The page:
Even the earlier acts each day were a who’s who of country and Americana. Whitney Rose, Nikki Lane, and Lilly Hiatt all appeared, making sure that women were well-represented on the lineup. Fastly rising artists such as Jade Bird and Jesse Daniel drew enthusiastic crowds, the latter with an excellent band he’s boasting these days. The local band Badger Hound put on a fun set with their punk-infused hillbilly music. And The White Buffalo impressed with his larger-than-life presence and earnest songwriting.

You also had some more left-of-center acts that ended up receiving a lot of praise and enthusiasm over the weekend. It’s still questionable just how “country” Orville Peck is, and he’s not as much a novelty in country as he once was. At this point he may have to come out as non-binary and claim to have been molested by Matt Gaetz to get the media interested in him again like they were a couple of years ago. But he’s a guy that you heard folks harping about as one of the most intriguing of the fest.

Paul Cauthen continues to be a guy who doesn’t seem to be able to write a song beyond one perfunctory verse and a catchy, and frankly empty chorus repeated on end. He made the chorus of his song “Cocaine Country Dancing” last some 15-minutes, and when that got old, just kept repeating “My Saddle” in his over-affected voice for another 12 minutes until the set ended. But you’d be a fool to not notice how Cauthen had the crowd in his hands the entire time. Few turned in a more rousing set. You just wish he’d work towards being more of an artist than an act, and reel in the voice and mature like Colter Wall has done very successfully in his career.

The Hogslop String Band also deserves some love for playing two sets, and really bringing the party to Under The Big Sky, capped off with a bevy of dancing pigs jumping through the crowd to their string band music.

But along with all the buzz created by Billy Strings and the other headliners, the superior middle card, and the new discoveries on the weekend, the other big topic among the crowd was how on Saturday the festival site was so completely packed with patrons, it became problematic to a level rarely seen even at rowdy field festivals, let alone a highly-curated and expensive destination event such as this one.

In an era when many events are cutting their capacities in an abundance of caution, Under The Big Sky Fest appeared to blow through any governors on capacity, and there were thousands of more people on the site Saturday than there should have been. It wasn’t uncommon to wait 45 minutes for a beer, an hour for food, 30 minutes to use the restroom, and even when you had relieved yourself or received your items, it may take another 30 minutes or more just to make your way back to the tiny spot of earth you’d carved out for yourself and your family or friends. Though long lines and packed areas are a regular rigor of attending a festival, it really was above and beyond at Under The Big Sky on Saturday.

This was an especially big issue when it came to water, which was $5 a bottle, and the two free water stations on the massive site were not nearly enough to keep up with demand. Parking, traffic and shuttles also became a major issue with the oversold capacity, with some waiting hours in line just to get into or leave the festival. There was also no cell phone service on the site due to both spotty reception, and towers in the area being overtaxed by the sheer numbers of people attending, meaning folks couldn’t communicate with their fellow concertgoers, or access ride apps, or share their experiences in real time.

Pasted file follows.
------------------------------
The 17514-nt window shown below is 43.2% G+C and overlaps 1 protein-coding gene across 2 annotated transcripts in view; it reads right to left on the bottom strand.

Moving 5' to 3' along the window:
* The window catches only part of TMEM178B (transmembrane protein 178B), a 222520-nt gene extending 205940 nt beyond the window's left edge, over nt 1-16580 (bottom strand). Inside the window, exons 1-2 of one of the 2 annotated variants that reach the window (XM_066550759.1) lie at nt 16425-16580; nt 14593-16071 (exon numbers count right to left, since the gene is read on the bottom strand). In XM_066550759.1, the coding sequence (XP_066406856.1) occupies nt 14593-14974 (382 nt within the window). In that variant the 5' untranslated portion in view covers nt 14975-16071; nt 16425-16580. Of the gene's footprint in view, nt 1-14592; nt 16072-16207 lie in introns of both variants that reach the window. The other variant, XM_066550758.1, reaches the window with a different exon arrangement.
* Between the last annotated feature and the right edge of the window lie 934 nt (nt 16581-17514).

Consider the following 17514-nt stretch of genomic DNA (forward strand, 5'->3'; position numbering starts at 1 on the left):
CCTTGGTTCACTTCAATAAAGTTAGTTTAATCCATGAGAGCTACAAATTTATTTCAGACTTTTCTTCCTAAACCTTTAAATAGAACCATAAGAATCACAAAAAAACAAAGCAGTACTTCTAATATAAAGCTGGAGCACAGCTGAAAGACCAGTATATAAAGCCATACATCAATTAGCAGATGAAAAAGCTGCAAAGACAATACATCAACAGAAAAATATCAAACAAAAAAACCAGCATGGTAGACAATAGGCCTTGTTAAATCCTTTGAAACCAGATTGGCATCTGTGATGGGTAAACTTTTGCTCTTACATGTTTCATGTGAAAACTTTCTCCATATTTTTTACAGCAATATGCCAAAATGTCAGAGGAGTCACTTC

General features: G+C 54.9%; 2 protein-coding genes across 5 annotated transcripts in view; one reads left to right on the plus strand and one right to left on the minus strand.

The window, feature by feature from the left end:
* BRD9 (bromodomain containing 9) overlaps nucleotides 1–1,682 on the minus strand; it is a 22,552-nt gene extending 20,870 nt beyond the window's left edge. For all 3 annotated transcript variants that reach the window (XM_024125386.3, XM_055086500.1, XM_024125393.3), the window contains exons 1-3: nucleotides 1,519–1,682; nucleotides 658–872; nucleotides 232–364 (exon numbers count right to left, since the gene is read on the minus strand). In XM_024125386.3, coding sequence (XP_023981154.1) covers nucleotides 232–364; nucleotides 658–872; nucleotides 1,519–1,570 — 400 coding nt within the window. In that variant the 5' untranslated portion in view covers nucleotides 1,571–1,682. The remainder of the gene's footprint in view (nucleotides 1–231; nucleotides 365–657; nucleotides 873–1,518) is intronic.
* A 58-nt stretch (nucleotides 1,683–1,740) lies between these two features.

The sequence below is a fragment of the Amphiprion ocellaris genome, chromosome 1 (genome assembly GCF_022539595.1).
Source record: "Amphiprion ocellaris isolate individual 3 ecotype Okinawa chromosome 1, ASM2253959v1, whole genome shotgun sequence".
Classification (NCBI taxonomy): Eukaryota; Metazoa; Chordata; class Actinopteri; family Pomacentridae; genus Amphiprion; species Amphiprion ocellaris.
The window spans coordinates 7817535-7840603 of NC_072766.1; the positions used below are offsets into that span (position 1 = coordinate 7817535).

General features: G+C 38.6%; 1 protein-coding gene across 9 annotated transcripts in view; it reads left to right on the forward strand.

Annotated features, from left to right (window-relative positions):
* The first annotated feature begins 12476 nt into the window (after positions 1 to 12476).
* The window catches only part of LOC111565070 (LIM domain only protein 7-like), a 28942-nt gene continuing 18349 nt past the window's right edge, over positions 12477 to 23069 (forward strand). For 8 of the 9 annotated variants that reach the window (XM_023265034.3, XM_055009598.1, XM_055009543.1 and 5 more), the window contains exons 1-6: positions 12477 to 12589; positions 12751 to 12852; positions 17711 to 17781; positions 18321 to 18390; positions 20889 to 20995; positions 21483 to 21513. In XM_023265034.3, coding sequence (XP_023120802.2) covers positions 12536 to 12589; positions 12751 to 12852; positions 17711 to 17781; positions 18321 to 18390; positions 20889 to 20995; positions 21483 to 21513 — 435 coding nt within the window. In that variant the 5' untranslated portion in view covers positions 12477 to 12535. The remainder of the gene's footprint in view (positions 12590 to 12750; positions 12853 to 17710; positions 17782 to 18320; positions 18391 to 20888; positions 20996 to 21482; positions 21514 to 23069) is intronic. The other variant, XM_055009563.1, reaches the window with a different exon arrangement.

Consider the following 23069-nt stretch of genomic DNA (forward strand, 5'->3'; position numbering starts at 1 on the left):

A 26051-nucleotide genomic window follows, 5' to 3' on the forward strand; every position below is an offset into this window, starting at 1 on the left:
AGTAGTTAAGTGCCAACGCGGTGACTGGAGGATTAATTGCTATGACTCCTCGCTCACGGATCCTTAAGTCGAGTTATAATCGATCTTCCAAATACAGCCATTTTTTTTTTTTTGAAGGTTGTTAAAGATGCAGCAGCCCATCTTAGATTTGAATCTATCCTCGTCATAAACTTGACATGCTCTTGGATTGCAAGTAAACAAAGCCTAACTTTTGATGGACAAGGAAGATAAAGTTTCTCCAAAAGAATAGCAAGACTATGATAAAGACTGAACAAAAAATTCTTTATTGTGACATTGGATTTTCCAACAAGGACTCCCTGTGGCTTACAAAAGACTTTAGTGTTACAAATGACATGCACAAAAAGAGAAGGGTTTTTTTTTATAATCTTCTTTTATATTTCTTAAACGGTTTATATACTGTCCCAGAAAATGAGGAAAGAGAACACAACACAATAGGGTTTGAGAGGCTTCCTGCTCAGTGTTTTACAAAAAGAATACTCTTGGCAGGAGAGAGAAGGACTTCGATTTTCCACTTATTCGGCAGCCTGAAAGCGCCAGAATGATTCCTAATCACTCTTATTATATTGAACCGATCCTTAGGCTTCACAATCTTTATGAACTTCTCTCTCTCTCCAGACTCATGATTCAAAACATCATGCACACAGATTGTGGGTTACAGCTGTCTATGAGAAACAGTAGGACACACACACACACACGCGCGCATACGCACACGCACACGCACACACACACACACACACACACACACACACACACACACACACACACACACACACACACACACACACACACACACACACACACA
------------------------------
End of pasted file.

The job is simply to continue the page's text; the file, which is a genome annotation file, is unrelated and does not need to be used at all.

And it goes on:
It’s also important to point out that on Friday with its reduced capacity, everything ran smoothly for the most part. On Sunday—whether due to reduced ticket sales, or people simply refusing to endure another day (a take heard from numerous folks afterwards), things also ran much more smoothly, the long lines at the water stations notwithstanding. But on Saturday, even the VIP areas were so overbooked, you could barely move. A post on the festival’s Facebook page reminding folks there were two water stations instead of one became a forum for complains about all the issues brought on by the overcrowding at the festival.

Everything is in place for Under The Big Sky Fest to not just be a successful independent country and roots festival, but perhaps one of the premier events all year. With the large site and a stellar concept, it can facilitate the kind of incredible lineup it has seen over its first two years. And as a 2nd-year festival, growing pains and other issues are understandable. Hopefully they heed the feedback from patrons, and work to resolve the issues that arose on Saturday.

Saving Country Music did reach out to Under The Big Sky Fest to try to confirm capacity numbers on the respective days, and ask if they wanted to address the overcrowding concerns. But they did not respond by the time of this post.

Beyond the gripes levied, many fond memories were made at Under The Big Sky Fest 2021, many memorable performances were turned in, and many artists got opportunities in front of some of the biggest crowds in their career, facilitated by the swelling numbers of independent country and roots fans who continue to reshape the paradigm in popular music.

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Editor’s Note: Sincere apologies to any artist not pictured or mentioned. With two stages so far apart, it was impossible to see every artist.

All photos by Kyle “Trigger” Coroneos

Montana native Hannah King
Ryan Bingham
You better know who this is
Billy Strings
The White Buffalo
Whitney Rose
Paul Cauthen screaming about cocaine.
Colter Wall
Emmylou Harris
Sadler Vaden of the 400 Unit
Saturday Night headliner Jason Isbell
On the side of a barn were hundreds of cowboy hats stapled to it. By Sunday, most had been absconded with as souvenirs.
Laney Lou of Laney Lou and the Bird Dogs
Jade Jackson
Jesse Daniel
Jesse Daniel co-writer and harmony singer Jodi Lyford
Jesse Daniel guitar player
Orville Peck
Nikki Lane
Shovels & Rope
Folks filling water at the water stations that were one of the most poplar spots on the weekend, with sometimes 30 minute wait times.
Charley Crockett
Folks refreshing in the stream, with a train trundling in the background.
A real rodeo competition went down
The Hogslop String Band brought out the hogs
Brothers Osborne
T.J. Osborne
John Osborne
Tyler Childers
Second Stage
Main stage